Early COLOR photos of the Russian Empire!

Kids in Yalta. 1910.

Kids in Yalta. 1910.

Pyotr Vedenisov/MAMM/MDF/russiainphoto
These unique photos managed to document lost monuments, urban architecture and the ordinary life of people throughout the country.

1. The first photos in color appeared in the Russian Empire at the end of the 19th century. Most of them are colorized manually. Sadly, only a handful of such snaps have been preserved to this day.

The Novodevichy Convent, Moscow. circa 1890.

2. All of these unique images captured the lives of people in different regions of the country at the turn of the 20th century.

3. Coloring photos helped to hide the white paper, which turned yellow after some time.

At Kuma’s place. Malorossiya. 1900s.

4. The paper was tinted green or pink, depending on the effect desired, and colored with aniline dyes.

Nevsky Prospect. The view from Lezhen restaurant. 1900-1907.

5. Photographer Peter Pavlov kept about a dozen photos of the Moscow city center with buildings that no longer exist today.

Vladimirskie Gate of Kitay-Gorod (16th century) and the Chapel of Panteleimon the Healer (19th century) between Nikolskaya Street and Lubyanskaya Square. Both were demolished in 1934. Photo taken at the end of the 1900s.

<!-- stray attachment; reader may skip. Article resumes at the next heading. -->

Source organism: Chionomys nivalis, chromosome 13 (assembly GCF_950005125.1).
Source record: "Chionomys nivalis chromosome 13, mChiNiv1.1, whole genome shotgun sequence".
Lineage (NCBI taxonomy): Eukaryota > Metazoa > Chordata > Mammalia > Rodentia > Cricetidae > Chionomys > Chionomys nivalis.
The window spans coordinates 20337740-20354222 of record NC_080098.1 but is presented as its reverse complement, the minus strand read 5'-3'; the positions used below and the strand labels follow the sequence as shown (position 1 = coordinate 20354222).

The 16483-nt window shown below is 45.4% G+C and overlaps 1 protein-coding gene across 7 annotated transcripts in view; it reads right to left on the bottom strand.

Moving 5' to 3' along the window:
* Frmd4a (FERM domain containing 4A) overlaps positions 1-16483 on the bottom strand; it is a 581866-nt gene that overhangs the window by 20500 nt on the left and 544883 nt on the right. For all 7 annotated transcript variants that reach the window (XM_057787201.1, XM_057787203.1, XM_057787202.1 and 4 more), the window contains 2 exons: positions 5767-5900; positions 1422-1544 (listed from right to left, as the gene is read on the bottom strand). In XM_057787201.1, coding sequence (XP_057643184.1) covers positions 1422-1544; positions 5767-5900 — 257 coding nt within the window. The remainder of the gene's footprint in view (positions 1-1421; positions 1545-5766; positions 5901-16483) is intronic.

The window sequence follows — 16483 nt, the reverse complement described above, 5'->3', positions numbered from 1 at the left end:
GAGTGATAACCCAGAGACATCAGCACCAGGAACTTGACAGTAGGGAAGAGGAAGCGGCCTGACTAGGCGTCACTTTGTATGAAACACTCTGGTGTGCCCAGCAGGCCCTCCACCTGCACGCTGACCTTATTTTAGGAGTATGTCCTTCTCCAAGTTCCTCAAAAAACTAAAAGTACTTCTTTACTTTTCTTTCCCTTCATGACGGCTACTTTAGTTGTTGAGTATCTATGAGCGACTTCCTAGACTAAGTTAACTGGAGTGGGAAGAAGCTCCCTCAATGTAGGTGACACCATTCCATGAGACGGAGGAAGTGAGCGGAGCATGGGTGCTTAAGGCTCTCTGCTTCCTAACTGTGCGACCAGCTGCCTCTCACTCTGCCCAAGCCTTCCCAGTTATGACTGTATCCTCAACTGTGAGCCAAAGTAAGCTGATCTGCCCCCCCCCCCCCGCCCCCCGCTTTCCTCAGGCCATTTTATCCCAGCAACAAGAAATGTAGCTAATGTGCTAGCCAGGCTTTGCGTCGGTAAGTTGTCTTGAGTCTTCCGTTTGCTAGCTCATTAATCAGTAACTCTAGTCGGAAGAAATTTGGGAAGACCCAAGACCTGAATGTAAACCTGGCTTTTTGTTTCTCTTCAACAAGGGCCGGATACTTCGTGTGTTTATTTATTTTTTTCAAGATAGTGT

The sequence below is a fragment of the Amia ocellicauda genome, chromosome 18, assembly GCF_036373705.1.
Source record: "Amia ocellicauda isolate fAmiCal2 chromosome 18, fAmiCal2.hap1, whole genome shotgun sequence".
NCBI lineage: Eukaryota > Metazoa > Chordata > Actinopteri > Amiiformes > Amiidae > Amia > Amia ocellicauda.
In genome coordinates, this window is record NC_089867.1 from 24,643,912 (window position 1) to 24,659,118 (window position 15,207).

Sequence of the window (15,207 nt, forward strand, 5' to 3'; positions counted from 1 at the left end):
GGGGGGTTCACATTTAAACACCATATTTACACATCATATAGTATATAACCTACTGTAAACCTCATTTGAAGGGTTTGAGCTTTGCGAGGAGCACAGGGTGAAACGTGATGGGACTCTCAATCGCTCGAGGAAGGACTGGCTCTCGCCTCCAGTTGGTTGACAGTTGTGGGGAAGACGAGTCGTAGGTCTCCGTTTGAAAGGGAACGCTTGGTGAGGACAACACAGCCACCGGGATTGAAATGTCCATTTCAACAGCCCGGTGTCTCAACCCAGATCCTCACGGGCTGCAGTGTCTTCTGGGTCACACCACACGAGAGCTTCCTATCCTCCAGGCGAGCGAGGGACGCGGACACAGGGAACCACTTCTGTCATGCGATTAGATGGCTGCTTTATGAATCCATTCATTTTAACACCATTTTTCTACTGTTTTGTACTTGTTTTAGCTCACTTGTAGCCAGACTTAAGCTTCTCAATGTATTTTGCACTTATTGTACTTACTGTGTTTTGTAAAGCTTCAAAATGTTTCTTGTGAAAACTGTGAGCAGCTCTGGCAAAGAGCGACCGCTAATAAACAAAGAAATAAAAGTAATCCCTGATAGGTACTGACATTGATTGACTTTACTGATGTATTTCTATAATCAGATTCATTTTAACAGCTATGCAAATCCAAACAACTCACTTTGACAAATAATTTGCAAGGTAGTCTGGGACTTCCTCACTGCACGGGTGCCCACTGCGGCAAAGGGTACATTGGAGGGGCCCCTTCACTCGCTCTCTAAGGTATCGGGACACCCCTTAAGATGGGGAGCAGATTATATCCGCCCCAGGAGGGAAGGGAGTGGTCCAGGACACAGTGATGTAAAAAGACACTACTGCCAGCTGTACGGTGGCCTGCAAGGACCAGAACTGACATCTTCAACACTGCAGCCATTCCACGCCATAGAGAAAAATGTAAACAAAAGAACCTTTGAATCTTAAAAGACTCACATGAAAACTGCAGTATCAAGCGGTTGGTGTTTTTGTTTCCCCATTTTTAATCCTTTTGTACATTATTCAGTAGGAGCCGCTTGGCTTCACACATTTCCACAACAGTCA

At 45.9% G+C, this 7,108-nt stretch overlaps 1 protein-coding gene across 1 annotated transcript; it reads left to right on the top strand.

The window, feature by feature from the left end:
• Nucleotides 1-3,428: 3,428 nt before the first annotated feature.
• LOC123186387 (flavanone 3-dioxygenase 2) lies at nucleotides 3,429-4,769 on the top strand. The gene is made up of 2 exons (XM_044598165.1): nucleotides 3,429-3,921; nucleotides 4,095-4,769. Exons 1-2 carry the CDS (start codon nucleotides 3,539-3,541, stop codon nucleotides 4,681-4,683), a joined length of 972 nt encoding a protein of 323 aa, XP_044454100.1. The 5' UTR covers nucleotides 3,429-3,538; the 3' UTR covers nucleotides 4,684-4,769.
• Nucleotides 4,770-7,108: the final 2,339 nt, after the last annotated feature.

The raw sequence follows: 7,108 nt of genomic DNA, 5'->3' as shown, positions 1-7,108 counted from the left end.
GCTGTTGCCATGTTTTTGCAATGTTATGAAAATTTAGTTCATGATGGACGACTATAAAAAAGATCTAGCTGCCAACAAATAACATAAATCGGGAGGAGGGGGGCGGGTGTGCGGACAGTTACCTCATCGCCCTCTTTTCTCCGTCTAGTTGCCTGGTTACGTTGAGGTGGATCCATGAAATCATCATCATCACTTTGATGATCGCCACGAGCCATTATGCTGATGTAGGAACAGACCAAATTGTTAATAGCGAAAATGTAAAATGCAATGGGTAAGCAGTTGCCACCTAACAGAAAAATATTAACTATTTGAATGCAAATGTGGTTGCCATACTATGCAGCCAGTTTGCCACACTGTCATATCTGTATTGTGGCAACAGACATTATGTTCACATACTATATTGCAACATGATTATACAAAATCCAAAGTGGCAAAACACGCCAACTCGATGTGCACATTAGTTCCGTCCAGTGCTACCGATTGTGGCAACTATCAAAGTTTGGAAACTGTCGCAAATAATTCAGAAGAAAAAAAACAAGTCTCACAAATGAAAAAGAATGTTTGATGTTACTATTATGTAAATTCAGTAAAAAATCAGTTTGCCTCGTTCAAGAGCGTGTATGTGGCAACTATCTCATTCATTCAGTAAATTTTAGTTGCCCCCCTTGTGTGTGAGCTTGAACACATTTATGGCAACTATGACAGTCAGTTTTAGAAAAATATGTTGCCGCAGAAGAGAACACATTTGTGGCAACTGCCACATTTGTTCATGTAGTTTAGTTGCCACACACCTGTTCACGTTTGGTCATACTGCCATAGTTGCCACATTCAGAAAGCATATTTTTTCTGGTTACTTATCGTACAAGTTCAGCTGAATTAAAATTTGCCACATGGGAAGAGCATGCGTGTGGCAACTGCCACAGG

6. His camera also captured major events in the life of the city, like the coronation of Nicholas II, the opening of the monument to Alexander II, and some folk celebrations.

Malaya Dmitrovka street. 1890s. Tram line operated here until 1953.

7. Taking photos in color only began in the early 1900s. Some photographers used Lumière brothers’ Autochrome process (when a photo is made through the red, green, and blue filters).  

Kozakov’s kids. Nikolskoe estate in Simbirsk Region (Now Ulyanovsk). 1910.

8. The most significant contribution in the development of the Russian color photography was made by chemist Sergei Prokudin-Gorsky. In 1905, he patented his complex process for color photography and made the biggest collection of color photos of the Russian Empire.

9. Prokudin-Gorsky captured Leo Tolstoy, Fyodor Chaliapin, and other famous people of his time. He also made several self-portraits.

Self-portrait. Kivach waterfall. Olonets district. 1915.

10. In 1909-1915, he traveled across the country photographing ancient temples, cities, nature,  and everyday scenes of the Russian countryside. After the Revolution, he left Russia, taking most photos with him. They are now stored in the U.S. Library of Congress. 

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